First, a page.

Not getting that promotion and handling failure

We talk a lot about the need to fail and there are lots of great nuggets of wisdom like “A person who never made a mistake never tried anything new.” and “Ever tried. Ever failed. No matter. Try Again. Fail again. Fail better.”  But doesn’t that all sound like a bunch of hooey when failure visits you personally?

The best example of this phenomenon is when one doesn’t get a promotion.   As Amy Gallo puts it in her HBR blog post “Didn’t Get That Promotion?

Getting passed over for a promotion can be disheartening and even humiliating. Whether you thought you deserved the job or were promised it, no one likes hearing that they didn’t meet the mark.

It is a rejection that’s more painful than any save for unrequited or lost love.  One can brush off a failed project or presentation fairly easily… at least compared to hearing that one didn’t quite cut it. 

Gallo and her experts hit on familiar points up front: act ( but don’t react), get some outside perspective, no whingeing.  However, I found the last two points the most valuable from my experience.  I would go even further: reframing the experience and reenergizing one’s network are essential to make the obvious work.  One can’t exercise patience, get “outside > in” feedback, then take appropriate action without taking those two steps first.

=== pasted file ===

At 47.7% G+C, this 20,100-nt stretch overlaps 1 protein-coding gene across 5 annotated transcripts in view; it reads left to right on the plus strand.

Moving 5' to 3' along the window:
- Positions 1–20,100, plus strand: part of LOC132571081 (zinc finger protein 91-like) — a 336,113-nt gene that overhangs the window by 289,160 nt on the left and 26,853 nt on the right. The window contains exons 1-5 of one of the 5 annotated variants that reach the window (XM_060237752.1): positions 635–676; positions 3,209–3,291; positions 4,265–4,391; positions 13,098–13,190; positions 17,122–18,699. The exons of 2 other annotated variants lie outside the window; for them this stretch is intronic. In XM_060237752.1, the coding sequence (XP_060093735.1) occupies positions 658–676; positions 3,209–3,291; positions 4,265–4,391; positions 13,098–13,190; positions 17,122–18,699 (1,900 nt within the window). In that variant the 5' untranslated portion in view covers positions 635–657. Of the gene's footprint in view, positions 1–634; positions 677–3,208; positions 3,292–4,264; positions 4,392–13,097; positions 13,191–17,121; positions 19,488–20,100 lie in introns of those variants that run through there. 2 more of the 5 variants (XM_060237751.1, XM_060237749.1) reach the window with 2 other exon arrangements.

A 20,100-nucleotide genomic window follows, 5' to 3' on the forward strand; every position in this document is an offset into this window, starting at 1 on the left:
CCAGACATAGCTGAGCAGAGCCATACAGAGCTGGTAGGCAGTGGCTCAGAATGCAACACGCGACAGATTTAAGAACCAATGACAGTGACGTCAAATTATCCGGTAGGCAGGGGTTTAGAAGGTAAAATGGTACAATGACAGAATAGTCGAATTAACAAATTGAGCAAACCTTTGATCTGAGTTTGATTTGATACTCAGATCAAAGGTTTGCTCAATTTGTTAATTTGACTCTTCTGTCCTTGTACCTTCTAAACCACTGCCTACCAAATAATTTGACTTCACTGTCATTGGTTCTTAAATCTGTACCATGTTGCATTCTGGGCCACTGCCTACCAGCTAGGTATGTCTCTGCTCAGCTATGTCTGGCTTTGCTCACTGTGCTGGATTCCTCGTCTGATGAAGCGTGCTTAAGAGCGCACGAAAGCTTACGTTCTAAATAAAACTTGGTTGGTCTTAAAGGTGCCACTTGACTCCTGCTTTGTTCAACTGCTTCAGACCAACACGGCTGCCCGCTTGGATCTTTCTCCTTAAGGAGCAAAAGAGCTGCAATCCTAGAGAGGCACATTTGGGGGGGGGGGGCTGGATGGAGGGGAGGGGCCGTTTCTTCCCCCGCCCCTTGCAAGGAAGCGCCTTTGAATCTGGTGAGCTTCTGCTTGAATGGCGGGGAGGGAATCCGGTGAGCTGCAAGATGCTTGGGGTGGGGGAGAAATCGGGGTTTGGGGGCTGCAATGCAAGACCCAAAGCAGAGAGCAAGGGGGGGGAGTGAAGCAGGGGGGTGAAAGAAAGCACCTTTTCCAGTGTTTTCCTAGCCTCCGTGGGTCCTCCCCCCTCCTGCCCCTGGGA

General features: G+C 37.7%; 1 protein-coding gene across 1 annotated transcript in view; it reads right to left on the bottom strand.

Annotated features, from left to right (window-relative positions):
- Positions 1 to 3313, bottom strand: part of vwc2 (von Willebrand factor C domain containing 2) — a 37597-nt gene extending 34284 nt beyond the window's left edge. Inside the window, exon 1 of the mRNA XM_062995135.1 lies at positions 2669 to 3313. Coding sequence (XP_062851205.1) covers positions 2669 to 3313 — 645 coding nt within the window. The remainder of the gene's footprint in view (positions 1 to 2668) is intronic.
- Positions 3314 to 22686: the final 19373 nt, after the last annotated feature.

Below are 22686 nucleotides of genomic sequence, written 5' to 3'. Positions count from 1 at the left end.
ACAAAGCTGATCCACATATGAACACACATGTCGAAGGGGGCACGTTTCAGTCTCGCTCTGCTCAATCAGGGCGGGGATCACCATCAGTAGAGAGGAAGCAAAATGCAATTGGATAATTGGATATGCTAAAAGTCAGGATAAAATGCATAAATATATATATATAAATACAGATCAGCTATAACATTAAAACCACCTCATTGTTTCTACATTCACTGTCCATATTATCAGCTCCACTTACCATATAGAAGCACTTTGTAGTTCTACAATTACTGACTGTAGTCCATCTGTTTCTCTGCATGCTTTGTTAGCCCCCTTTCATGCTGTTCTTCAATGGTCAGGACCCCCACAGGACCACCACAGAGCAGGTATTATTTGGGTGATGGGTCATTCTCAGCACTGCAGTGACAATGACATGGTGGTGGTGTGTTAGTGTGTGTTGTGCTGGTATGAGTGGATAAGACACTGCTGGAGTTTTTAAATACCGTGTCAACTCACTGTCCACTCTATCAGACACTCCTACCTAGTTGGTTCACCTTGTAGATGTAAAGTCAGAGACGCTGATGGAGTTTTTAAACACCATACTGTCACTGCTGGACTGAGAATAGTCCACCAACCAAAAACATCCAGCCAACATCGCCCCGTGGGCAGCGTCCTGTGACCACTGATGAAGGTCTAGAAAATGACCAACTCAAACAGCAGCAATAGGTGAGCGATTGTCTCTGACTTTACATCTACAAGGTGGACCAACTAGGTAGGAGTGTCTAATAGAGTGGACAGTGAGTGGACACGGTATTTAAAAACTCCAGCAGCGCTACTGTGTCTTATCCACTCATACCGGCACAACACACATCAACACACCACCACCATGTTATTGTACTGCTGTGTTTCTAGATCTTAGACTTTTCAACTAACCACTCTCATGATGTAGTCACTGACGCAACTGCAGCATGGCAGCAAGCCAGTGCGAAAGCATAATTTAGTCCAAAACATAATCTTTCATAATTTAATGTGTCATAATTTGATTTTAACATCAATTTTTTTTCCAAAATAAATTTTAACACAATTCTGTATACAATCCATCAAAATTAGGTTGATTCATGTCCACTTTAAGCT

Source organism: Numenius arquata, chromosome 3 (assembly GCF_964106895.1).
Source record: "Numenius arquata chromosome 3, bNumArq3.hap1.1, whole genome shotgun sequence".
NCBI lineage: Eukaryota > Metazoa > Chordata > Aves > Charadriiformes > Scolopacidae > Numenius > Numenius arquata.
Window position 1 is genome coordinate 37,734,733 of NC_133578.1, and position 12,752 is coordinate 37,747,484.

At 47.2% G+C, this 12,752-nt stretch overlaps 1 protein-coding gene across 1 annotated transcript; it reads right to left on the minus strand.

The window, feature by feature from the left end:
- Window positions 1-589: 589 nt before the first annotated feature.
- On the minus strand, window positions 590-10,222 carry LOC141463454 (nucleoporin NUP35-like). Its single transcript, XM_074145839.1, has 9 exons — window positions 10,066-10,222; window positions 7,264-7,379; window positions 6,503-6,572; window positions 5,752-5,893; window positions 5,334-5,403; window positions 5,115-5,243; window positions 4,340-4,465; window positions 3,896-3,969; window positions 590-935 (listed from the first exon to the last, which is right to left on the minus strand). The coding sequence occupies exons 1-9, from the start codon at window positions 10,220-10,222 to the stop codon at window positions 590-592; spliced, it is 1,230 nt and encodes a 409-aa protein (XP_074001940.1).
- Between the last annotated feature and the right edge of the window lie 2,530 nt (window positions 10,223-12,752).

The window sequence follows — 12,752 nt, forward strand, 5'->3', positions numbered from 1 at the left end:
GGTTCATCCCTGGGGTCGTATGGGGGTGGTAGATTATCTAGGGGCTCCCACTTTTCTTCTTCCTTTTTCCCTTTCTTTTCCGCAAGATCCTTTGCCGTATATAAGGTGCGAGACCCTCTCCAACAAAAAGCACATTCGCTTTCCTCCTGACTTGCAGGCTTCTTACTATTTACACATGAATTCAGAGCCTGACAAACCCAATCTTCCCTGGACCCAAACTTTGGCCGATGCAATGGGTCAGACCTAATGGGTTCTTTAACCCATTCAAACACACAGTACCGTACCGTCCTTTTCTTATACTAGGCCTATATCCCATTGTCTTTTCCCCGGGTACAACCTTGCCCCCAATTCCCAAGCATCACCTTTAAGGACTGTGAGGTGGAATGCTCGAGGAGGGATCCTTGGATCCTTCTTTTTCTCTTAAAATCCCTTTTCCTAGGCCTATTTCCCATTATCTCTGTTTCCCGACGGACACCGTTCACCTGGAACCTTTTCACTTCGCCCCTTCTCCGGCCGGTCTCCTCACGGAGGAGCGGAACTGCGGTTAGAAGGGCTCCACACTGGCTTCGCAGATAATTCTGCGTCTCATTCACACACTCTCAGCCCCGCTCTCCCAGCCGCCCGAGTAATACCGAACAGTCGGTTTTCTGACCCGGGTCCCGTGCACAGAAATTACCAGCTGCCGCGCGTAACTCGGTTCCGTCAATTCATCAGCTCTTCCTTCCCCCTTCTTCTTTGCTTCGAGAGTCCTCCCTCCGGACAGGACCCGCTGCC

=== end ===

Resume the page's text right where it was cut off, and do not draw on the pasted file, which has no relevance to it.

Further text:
Mentorship Start-up “Crash Course”

I very much liked this BNET article by Jennifer Alsever on starting a mentorship drive (here).  The article is rich with sources and tips, so check it out.  The four basic steps are listed below:

Decide Why You Want a Mentor Program — Set your program up to succeed by defining goals and involving top execs.
Pair Up Proteges and Mentors — Create profiles and match people according to your goals.
Set the Rules for Engagement — Make sure people meet regularly — and know what to talk about when they do.
Keep Tabs on the Program — Make sure mentoring is providing the results you want.

Not that I’m looking to integrate mentorship into my group’s social media strategy, I appreciated the explicit decision and goal-setting advice.  I’ve seen many explicit promotions of mentorship in people development efforts, but I’ve never had any real idea of what that mentorship was supposed to accomplish.  Now that I have a chance to drive this topic, perhaps I can learn from those mistakes!

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